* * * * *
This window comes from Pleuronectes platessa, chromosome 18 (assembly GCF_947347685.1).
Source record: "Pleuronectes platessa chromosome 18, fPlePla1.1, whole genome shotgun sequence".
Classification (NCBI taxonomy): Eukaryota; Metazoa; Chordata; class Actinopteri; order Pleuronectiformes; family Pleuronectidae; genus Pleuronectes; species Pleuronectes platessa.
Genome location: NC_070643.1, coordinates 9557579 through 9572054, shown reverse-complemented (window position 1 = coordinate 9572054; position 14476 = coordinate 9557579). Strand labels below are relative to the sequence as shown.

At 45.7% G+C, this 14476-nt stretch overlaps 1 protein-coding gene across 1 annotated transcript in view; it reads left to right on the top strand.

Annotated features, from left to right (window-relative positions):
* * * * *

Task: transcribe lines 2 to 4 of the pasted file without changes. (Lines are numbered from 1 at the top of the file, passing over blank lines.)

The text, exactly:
Source record: "Pleuronectes platessa chromosome 18, fPlePla1.1, whole genome shotgun sequence".
Classification (NCBI taxonomy): Eukaryota; Metazoa; Chordata; class Actinopteri; order Pleuronectiformes; family Pleuronectidae; genus Pleuronectes; species Pleuronectes platessa.
Genome location: NC_070643.1, coordinates 9557579 through 9572054, shown reverse-complemented (window position 1 = coordinate 9572054; position 14476 = coordinate 9557579). Strand labels below are relative to the sequence as shown.